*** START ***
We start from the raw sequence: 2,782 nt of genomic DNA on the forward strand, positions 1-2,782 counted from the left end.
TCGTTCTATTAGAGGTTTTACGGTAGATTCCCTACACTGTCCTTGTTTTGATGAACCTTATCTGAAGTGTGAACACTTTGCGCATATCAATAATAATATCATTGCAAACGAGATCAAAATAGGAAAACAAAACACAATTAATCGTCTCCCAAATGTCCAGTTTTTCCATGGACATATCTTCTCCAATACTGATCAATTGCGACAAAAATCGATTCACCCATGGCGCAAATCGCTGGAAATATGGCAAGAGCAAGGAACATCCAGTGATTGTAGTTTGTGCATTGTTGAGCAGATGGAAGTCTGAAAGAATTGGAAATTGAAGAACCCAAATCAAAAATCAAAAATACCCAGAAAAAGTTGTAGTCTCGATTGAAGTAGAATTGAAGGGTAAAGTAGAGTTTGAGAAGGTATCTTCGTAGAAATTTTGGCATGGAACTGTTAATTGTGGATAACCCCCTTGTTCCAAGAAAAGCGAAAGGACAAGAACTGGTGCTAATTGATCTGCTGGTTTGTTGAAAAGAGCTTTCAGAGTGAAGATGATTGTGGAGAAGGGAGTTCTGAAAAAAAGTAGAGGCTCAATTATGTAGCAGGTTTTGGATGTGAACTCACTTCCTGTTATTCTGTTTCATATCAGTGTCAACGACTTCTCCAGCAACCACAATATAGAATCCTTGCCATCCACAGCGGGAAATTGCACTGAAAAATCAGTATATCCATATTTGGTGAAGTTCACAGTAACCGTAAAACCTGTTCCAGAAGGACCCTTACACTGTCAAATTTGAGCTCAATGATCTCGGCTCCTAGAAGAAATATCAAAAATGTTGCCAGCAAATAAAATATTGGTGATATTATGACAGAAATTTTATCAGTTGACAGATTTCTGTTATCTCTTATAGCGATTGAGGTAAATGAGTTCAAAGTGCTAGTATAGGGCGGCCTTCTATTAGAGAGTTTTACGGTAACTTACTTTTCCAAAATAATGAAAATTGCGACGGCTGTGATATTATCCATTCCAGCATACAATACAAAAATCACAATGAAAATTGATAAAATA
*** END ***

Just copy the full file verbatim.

We start from the raw sequence: 2,782 nt of genomic DNA on the forward strand, positions 1-2,782 counted from the left end.
TCGTTCTATTAGAGGTTTTACGGTAGATTCCCTACACTGTCCTTGTTTTGATGAACCTTATCTGAAGTGTGAACACTTTGCGCATATCAATAATAATATCATTGCAAACGAGATCAAAATAGGAAAACAAAACACAATTAATCGTCTCCCAAATGTCCAGTTTTTCCATGGACATATCTTCTCCAATACTGATCAATTGCGACAAAAATCGATTCACCCATGGCGCAAATCGCTGGAAATATGGCAAGAGCAAGGAACATCCAGTGATTGTAGTTTGTGCATTGTTGAGCAGATGGAAGTCTGAAAGAATTGGAAATTGAAGAACCCAAATCAAAAATCAAAAATACCCAGAAAAAGTTGTAGTCTCGATTGAAGTAGAATTGAAGGGTAAAGTAGAGTTTGAGAAGGTATCTTCGTAGAAATTTTGGCATGGAACTGTTAATTGTGGATAACCCCCTTGTTCCAAGAAAAGCGAAAGGACAAGAACTGGTGCTAATTGATCTGCTGGTTTGTTGAAAAGAGCTTTCAGAGTGAAGATGATTGTGGAGAAGGGAGTTCTGAAAAAAAGTAGAGGCTCAATTATGTAGCAGGTTTTGGATGTGAACTCACTTCCTGTTATTCTGTTTCATATCAGTGTCAACGACTTCTCCAGCAACCACAATATAGAATCCTTGCCATCCACAGCGGGAAATTGCACTGAAAAATCAGTATATCCATATTTGGTGAAGTTCACAGTAACCGTAAAACCTGTTCCAGAAGGACCCTTACACTGTCAAATTTGAGCTCAATGATCTCGGCTCCTAGAAGAAATATCAAAAATGTTGCCAGCAAATAAAATATTGGTGATATTATGACAGAAATTTTATCAGTTGACAGATTTCTGTTATCTCTTATAGCGATTGAGGTAAATGAGTTCAAAGTGCTAGTATAGGGCGGCCTTCTATTAGAGAGTTTTACGGTAACTTACTTTTCCAAAATAATGAAAATTGCGACGGCTGTGATATTATCCATTCCAGCATACAATACAAAAATCACAATGAAAATTGATAAAATA